German exports to China decline in January despite lifting of lockdown
BERLIN (Reuters) - German exporters' hopes of a revival in trade with China after Beijing abruptly dismantled its strict "zero-COVID" policy in December failed to materialise at the start of the year, federal statistics office data showed on Tuesday.
Exports to China fell by 7.1% in January compared with the same month last year, to 7.4 billion euros ($7.90 billion).
By comparison, exports to the United States grew by 20.8% to 12 billion euros, with the world's largest economy retaining its place as the most important customer for goods made in Germany.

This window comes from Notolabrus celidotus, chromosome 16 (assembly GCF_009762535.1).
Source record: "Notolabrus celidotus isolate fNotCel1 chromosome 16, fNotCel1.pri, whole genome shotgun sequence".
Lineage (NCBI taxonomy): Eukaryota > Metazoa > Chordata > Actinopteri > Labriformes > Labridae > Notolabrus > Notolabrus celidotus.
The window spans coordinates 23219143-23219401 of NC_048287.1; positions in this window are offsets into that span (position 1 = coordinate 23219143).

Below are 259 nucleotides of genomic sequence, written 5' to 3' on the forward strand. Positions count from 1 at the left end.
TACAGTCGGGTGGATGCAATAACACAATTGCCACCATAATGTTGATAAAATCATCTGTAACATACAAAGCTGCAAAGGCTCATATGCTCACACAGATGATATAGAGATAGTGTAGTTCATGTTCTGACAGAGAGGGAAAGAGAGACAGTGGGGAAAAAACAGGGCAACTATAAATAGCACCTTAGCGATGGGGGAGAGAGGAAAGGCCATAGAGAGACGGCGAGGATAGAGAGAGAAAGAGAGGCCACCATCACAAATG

After three years of strict pandemic restrictions in China during which factories and ports in the world's second-largest economy closed down, German exporters had hoped for a stronger start to 2023 with the country's most important trading partner.
While goods worth around 298 billion euros were traded between the two countries last year, exports of German goods to China increased by only 3.1%, to around 107 billion euros.
Germany, on the other hand, imported goods worth 191 billion euros from China, a third more than in 2021.
Overall, Germany had a trade deficit with China of around 84 billion euros in 2022, a situation that German Finance Minister Christian Lindner called a "dangerous development".
($1 = 0.9369 euros)
(Reporting by Rene Wagner, Writing by Miranda Murray, editing by Ed Osmond)